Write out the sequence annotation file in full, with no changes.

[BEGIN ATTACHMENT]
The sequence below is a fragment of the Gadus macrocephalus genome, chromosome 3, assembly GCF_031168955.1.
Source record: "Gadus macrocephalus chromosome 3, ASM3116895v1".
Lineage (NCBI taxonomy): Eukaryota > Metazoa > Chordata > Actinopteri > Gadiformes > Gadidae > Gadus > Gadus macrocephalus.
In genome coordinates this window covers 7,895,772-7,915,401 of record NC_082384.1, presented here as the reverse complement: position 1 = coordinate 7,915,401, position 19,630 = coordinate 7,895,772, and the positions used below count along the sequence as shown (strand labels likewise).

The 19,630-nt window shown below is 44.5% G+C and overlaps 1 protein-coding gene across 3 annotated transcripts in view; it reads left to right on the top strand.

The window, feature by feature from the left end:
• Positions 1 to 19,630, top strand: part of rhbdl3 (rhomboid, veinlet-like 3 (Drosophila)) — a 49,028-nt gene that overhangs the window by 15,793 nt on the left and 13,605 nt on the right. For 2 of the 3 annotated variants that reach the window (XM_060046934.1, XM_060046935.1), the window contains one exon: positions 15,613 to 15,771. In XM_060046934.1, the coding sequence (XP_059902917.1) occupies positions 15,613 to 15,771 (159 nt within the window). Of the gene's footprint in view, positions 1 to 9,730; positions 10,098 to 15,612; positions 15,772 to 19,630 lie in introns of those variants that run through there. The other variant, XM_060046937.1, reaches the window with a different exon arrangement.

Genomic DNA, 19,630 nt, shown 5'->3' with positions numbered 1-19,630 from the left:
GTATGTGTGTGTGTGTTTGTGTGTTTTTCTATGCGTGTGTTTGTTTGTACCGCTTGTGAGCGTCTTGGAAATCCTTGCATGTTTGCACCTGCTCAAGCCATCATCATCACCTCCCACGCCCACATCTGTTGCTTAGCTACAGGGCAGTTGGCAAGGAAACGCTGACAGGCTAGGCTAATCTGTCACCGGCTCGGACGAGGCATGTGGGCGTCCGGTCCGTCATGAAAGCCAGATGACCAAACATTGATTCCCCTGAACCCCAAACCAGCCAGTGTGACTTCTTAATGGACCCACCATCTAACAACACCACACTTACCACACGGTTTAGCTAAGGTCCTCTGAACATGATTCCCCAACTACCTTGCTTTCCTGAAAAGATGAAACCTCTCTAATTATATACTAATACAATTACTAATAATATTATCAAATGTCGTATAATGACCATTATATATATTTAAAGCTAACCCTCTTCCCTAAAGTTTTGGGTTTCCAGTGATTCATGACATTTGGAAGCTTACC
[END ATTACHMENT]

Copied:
The sequence below is a fragment of the Gadus macrocephalus genome, chromosome 3, assembly GCF_031168955.1.
Source record: "Gadus macrocephalus chromosome 3, ASM3116895v1".
Lineage (NCBI taxonomy): Eukaryota > Metazoa > Chordata > Actinopteri > Gadiformes > Gadidae > Gadus > Gadus macrocephalus.
In genome coordinates this window covers 7,895,772-7,915,401 of record NC_082384.1, presented here as the reverse complement: position 1 = coordinate 7,915,401, position 19,630 = coordinate 7,895,772, and the positions used below count along the sequence as shown (strand labels likewise).

The 19,630-nt window shown below is 44.5% G+C and overlaps 1 protein-coding gene across 3 annotated transcripts in view; it reads left to right on the top strand.

The window, feature by feature from the left end:
• Positions 1 to 19,630, top strand: part of rhbdl3 (rhomboid, veinlet-like 3 (Drosophila)) — a 49,028-nt gene that overhangs the window by 15,793 nt on the left and 13,605 nt on the right. For 2 of the 3 annotated variants that reach the window (XM_060046934.1, XM_060046935.1), the window contains one exon: positions 15,613 to 15,771. In XM_060046934.1, the coding sequence (XP_059902917.1) occupies positions 15,613 to 15,771 (159 nt within the window). Of the gene's footprint in view, positions 1 to 9,730; positions 10,098 to 15,612; positions 15,772 to 19,630 lie in introns of those variants that run through there. The other variant, XM_060046937.1, reaches the window with a different exon arrangement.

Genomic DNA, 19,630 nt, shown 5'->3' with positions numbered 1-19,630 from the left:
GTATGTGTGTGTGTGTTTGTGTGTTTTTCTATGCGTGTGTTTGTTTGTACCGCTTGTGAGCGTCTTGGAAATCCTTGCATGTTTGCACCTGCTCAAGCCATCATCATCACCTCCCACGCCCACATCTGTTGCTTAGCTACAGGGCAGTTGGCAAGGAAACGCTGACAGGCTAGGCTAATCTGTCACCGGCTCGGACGAGGCATGTGGGCGTCCGGTCCGTCATGAAAGCCAGATGACCAAACATTGATTCCCCTGAACCCCAAACCAGCCAGTGTGACTTCTTAATGGACCCACCATCTAACAACACCACACTTACCACACGGTTTAGCTAAGGTCCTCTGAACATGATTCCCCAACTACCTTGCTTTCCTGAAAAGATGAAACCTCTCTAATTATATACTAATACAATTACTAATAATATTATCAAATGTCGTATAATGACCATTATATATATTTAAAGCTAACCCTCTTCCCTAAAGTTTTGGGTTTCCAGTGATTCATGACATTTGGAAGCTTACC